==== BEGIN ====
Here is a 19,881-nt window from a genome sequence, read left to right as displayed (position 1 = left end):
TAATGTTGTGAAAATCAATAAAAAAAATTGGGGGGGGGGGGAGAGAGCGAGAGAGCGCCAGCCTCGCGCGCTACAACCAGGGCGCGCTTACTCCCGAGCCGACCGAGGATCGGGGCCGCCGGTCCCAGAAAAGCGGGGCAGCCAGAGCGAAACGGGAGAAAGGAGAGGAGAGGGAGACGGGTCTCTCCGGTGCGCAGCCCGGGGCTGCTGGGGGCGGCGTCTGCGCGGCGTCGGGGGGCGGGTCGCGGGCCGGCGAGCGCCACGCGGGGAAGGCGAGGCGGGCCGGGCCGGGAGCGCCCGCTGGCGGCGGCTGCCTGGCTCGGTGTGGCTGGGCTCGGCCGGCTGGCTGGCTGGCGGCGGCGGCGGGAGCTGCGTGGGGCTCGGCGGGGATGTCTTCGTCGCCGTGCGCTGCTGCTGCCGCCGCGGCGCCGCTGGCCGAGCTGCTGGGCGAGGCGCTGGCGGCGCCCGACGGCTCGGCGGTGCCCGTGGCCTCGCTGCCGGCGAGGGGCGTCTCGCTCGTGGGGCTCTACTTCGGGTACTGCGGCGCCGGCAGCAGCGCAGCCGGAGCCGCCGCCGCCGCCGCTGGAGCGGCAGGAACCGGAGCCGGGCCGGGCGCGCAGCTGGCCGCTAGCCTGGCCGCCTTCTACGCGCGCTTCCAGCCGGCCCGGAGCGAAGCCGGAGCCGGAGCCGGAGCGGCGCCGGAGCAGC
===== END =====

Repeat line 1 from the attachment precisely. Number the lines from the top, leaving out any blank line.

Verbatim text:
Here is a 19,881-nt window from a genome sequence, read left to right as displayed (position 1 = left end):